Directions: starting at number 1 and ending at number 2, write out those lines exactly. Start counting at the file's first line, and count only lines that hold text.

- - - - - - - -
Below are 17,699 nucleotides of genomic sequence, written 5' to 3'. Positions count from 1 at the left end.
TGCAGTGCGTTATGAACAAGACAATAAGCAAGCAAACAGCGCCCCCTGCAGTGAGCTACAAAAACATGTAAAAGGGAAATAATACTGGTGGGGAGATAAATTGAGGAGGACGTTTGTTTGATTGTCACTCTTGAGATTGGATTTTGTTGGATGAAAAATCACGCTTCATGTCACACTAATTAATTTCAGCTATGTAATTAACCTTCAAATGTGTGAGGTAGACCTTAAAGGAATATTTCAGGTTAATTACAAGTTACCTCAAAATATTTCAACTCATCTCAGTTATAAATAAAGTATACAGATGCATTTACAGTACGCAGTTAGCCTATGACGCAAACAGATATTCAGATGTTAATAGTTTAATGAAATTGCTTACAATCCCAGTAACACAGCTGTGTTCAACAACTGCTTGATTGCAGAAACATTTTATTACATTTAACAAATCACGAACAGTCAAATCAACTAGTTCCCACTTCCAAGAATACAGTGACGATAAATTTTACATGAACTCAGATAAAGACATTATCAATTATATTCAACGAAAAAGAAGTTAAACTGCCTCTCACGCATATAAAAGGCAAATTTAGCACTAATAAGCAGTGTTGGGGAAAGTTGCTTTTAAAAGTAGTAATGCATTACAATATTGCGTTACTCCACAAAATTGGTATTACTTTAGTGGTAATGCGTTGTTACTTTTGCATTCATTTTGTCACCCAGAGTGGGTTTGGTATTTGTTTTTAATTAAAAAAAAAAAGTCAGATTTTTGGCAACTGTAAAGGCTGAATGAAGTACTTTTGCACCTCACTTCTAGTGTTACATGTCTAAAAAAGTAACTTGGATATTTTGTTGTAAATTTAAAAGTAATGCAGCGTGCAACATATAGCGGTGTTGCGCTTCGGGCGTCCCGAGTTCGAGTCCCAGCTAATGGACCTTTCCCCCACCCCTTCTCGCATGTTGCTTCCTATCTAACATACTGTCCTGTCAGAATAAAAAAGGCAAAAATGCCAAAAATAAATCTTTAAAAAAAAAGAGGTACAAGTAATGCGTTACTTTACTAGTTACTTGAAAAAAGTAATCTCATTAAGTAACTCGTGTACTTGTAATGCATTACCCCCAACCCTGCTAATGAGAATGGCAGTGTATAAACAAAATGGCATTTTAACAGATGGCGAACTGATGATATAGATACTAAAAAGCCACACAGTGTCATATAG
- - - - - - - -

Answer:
Below are 17,699 nucleotides of genomic sequence, written 5' to 3'. Positions count from 1 at the left end.
TGCAGTGCGTTATGAACAAGACAATAAGCAAGCAAACAGCGCCCCCTGCAGTGAGCTACAAAAACATGTAAAAGGGAAATAATACTGGTGGGGAGATAAATTGAGGAGGACGTTTGTTTGATTGTCACTCTTGAGATTGGATTTTGTTGGATGAAAAATCACGCTTCATGTCACACTAATTAATTTCAGCTATGTAATTAACCTTCAAATGTGTGAGGTAGACCTTAAAGGAATATTTCAGGTTAATTACAAGTTACCTCAAAATATTTCAACTCATCTCAGTTATAAATAAAGTATACAGATGCATTTACAGTACGCAGTTAGCCTATGACGCAAACAGATATTCAGATGTTAATAGTTTAATGAAATTGCTTACAATCCCAGTAACACAGCTGTGTTCAACAACTGCTTGATTGCAGAAACATTTTATTACATTTAACAAATCACGAACAGTCAAATCAACTAGTTCCCACTTCCAAGAATACAGTGACGATAAATTTTACATGAACTCAGATAAAGACATTATCAATTATATTCAACGAAAAAGAAGTTAAACTGCCTCTCACGCATATAAAAGGCAAATTTAGCACTAATAAGCAGTGTTGGGGAAAGTTGCTTTTAAAAGTAGTAATGCATTACAATATTGCGTTACTCCACAAAATTGGTATTACTTTAGTGGTAATGCGTTGTTACTTTTGCATTCATTTTGTCACCCAGAGTGGGTTTGGTATTTGTTTTTAATTAAAAAAAAAAAGTCAGATTTTTGGCAACTGTAAAGGCTGAATGAAGTACTTTTGCACCTCACTTCTAGTGTTACATGTCTAAAAAAGTAACTTGGATATTTTGTTGTAAATTTAAAAGTAATGCAGCGTGCAACATATAGCGGTGTTGCGCTTCGGGCGTCCCGAGTTCGAGTCCCAGCTAATGGACCTTTCCCCCACCCCTTCTCGCATGTTGCTTCCTATCTAACATACTGTCCTGTCAGAATAAAAAAGGCAAAAATGCCAAAAATAAATCTTTAAAAAAAAAGAGGTACAAGTAATGCGTTACTTTACTAGTTACTTGAAAAAAGTAATCTCATTAAGTAACTCGTGTACTTGTAATGCATTACCCCCAACCCTGCTAATGAGAATGGCAGTGTATAAACAAAATGGCATTTTAACAGATGGCGAACTGATGATATAGATACTAAAAAGCCACACAGTGTCATATAG